Usual suspects!

They argue the non-violence must be just play-acting because for a conspiracy to succeed it must be so deep-laid as not to leave a ripple on the surface.

Yogendra Yadav

Come on, there’s a limit to credulity. You start a chase with shouts like ‘stop thief’, and lead people on a wild goose chase by spinning further stories about it, and there seems to be just no end to it. Perhaps there IS no end to it, and the end is just the chase.

So Yogendra Yadav, known all over the country for his commitment to peaceful democratic methods of protest and resistance, and some even raise their eyebrows at it, was charged with “attempt to murder” as part of a “deep-laid conspiracy”, no less! At least that is what press-reports have said.  It seems they cannot stretch it more and it must snap with a bang at some point. But no!

They argue the non-violence must be just play-acting because for a conspiracy to succeed it must be so deep-laid as not to leave a ripple on the surface. People appear to have no inkling of the fact that in a moment the earth is going to burst asunder under their feet.

So that is all there is to it. Thus, everyone is suspect. Your warmest friends, your familiar grocer or shop-keeper at the street-corner, your paper boy with whom you exchange a greeting when taking a morning walk, the professor whom you look up to for his learning, may be involved in a plot to bring down the Indian state.

And you just got to trust the acumen of sleuths to unravel on a thousand pages over months the hair-raising conspiracy. This is just the charge-sheet and the evidence may be unrolled over tens of thousands of pages.

And the judges who pore over them for weeks on end to form a rough idea of the charge for weeks have to go by the book when the bewildered accused ask for bail. The UAPA which is coming to look like a monster gas nebula hundreds of light years away from us seems capable of gobbling up anything that crosses its path. It may even draw into its cavernous maw things looking far enough away from it. Seems the poor judges are only to see to it if the charge conforms to the clauses of the Act. If not, bang goes the accused’s chance of getting bail. His family comes under a pall of suspicion in the neighbourhood. The other prison inmates may be guilty of the worst crimes. But every inch as patriotic as the citizens flaunting their ‘desh bhakti’ they fling their punches at him as soon as he leaves his cell.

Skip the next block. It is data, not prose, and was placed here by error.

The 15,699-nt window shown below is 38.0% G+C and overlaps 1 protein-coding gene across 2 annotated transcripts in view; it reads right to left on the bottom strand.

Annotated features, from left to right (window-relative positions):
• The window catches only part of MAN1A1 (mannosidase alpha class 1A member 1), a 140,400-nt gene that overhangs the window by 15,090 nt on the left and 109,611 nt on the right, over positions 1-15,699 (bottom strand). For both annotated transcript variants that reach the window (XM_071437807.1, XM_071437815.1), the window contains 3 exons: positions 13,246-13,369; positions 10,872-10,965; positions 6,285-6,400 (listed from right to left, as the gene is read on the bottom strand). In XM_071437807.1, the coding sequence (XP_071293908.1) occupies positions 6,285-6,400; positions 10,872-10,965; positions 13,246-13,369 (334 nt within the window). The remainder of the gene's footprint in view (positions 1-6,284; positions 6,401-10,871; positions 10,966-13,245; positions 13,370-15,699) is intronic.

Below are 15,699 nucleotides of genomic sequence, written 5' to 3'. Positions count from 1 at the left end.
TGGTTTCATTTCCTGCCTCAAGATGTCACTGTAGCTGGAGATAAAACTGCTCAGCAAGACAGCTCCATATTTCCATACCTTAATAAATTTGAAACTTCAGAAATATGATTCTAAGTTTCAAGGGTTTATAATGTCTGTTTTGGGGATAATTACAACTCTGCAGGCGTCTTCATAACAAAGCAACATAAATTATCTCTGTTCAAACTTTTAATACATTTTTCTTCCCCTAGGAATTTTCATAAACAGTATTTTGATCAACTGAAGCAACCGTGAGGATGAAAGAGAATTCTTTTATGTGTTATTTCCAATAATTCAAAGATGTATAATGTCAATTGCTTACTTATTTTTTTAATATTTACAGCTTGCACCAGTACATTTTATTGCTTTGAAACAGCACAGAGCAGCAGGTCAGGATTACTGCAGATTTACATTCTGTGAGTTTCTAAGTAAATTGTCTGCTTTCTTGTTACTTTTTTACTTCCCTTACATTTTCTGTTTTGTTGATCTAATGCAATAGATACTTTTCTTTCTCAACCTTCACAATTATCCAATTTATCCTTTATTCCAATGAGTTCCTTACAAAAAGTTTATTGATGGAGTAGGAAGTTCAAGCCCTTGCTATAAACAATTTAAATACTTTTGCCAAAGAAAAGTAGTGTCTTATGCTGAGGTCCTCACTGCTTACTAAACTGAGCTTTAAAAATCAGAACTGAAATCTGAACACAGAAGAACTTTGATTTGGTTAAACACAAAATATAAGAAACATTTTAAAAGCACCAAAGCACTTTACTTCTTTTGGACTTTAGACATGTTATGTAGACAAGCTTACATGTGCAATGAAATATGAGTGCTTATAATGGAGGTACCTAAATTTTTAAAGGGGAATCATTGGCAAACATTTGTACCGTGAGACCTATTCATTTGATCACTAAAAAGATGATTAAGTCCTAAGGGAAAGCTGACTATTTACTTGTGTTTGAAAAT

Is this justice at work? The puzzled commoner wonders but prudently keep his doubts to himself. For who knows if that might get noticed by watchful sleuths helped out by scores of earnest volunteers.

In normal times and in a relaxed healthy society these signs in behaviour would be regarded as the syndrome of a serious mental disorder developing over the years. Given the complexity of human behaviour a healthy dose of scepticism or doubt is quite in order. But if such symptoms become regular and grow more starkly aggressive, one advises the other members of the family to consult a physician. And what does one do if the state itself develops such abnormal symptoms over a period of time?

Look at the reverse side. The masked intruders who entered the JNU campus under the very eyes of the security staff two years ago and beat up marked victims mercilessly and left the campus without a scratch on their bodies, rouse no suspicions and the investigation into the rampage is yet to start. Then the right-wing politicians whose tweets had been widely believed to have triggered communal tensions in Delhi some time later are yet to attract any attention from investigating agencies. These are no minor hitches but a terrible mess.

Common sense refuses to admit that these features are typical of a healthy system of justice or a healthy democratic society. But the wheels of Justice seem to be grinding on tracks towards an uncertain destination fraught with unspeakable dangers.

Does one just wait in tense anxiety for a disaster to happen or pull the alarm chain?

*The author is a highly respected Assamese intellectual, a literary critic and social-scientist from Assam. Views expressed are the author’s own. 

Other pieces by Dr. Hiren Gohain:

Of fishes and fouls

The People Vs the Mob

The people: The Sovereign 

Politics of Micromanagement



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